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Plea from Cornell: Leave the Bees Be!
New York Ag Connection - 06/14/2019

See a swarm of bees, and your instinct may be to reach for the bug spray. Why, and where you can call for help and save them, instead...


It's the time of year when bees swarm, and the reaction of most people is to get scared and pull out bug spray. Not so fast, says Cornell University's pollinator network, which also offers alternatives.

Emma Mullen, Cornell's Senior Honey Bee Extension Associate, advises that if you see a swarm, report it so that a swarm catching beekeeper can come and take them to a place where they'll have a better chance to survive. Cornell has published as county by county list of bee keepers who'll come to help (most will offer the service for free) Swarm-catching beekeepers in New York state can be found here:

Why do bees swarm? It's a way for the bees to expand their numbers: Mullen says a queen will leave the hive with daughters, and they swarm on a branch or other structure while they decide where their new home will be. If you see a swarm, you should report it as soon as possible, so the insects can be moved to safety.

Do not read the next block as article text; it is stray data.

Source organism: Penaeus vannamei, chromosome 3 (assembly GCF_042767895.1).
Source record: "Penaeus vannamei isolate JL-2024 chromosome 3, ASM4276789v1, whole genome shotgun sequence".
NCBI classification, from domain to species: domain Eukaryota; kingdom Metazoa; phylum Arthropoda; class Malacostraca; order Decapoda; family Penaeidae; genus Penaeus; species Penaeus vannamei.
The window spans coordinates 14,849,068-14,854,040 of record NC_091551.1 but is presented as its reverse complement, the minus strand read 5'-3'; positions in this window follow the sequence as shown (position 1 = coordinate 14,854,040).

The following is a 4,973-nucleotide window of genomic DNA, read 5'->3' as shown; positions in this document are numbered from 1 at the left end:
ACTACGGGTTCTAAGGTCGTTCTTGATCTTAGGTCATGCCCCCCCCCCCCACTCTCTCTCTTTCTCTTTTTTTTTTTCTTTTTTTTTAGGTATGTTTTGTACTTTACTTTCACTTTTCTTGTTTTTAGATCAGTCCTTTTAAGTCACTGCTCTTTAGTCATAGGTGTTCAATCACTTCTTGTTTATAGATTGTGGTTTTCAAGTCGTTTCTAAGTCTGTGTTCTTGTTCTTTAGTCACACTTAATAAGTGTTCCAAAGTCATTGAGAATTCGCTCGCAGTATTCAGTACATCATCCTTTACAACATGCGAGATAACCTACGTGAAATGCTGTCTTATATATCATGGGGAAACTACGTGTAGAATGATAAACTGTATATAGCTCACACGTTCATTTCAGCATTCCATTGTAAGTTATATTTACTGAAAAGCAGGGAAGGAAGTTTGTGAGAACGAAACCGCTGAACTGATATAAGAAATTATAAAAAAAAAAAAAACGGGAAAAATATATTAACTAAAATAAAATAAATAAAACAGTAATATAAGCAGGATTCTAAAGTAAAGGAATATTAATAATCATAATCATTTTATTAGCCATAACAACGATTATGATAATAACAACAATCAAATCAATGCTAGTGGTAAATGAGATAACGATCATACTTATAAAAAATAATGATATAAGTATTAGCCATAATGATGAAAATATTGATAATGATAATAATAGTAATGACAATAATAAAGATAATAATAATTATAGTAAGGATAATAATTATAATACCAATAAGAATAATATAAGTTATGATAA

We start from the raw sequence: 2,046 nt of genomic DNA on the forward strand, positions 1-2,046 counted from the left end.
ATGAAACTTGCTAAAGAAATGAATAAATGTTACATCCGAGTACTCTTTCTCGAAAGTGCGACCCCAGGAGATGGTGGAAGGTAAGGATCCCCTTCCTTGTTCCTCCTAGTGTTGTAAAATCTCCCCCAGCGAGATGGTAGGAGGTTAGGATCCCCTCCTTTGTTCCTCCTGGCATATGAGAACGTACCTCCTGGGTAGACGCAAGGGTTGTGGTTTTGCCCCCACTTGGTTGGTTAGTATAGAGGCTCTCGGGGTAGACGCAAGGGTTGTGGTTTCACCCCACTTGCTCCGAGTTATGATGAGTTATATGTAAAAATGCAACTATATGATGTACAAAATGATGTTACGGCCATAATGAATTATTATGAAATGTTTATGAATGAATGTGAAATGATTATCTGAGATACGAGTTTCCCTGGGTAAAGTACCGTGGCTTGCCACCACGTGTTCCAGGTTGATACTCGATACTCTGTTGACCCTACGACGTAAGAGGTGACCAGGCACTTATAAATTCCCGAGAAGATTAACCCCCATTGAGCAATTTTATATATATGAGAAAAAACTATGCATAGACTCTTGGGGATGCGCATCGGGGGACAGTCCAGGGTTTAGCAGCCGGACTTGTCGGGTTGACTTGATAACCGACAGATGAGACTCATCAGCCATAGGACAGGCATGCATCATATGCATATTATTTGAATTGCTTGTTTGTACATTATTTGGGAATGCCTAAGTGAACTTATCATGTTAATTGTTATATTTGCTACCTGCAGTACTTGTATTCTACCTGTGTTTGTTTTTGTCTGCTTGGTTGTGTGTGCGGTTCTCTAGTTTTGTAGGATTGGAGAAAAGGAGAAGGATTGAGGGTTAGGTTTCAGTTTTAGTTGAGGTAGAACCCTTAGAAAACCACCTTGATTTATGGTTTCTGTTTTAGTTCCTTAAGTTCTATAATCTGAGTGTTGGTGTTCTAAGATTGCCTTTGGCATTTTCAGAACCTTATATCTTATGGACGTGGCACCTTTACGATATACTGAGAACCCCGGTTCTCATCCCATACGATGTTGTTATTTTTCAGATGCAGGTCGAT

Most swarms occur between mid-May and mid-July in New York, though they can happen as late as September. It's believe that over the past ten years, New York has lost between 42 and 68 percent of its bee colonies each year.

Though swarms may look scary, they offer hope for the bee's future, which is vital to our food production. Think twice before you reach for the bug spray....

For more information, watch the video at

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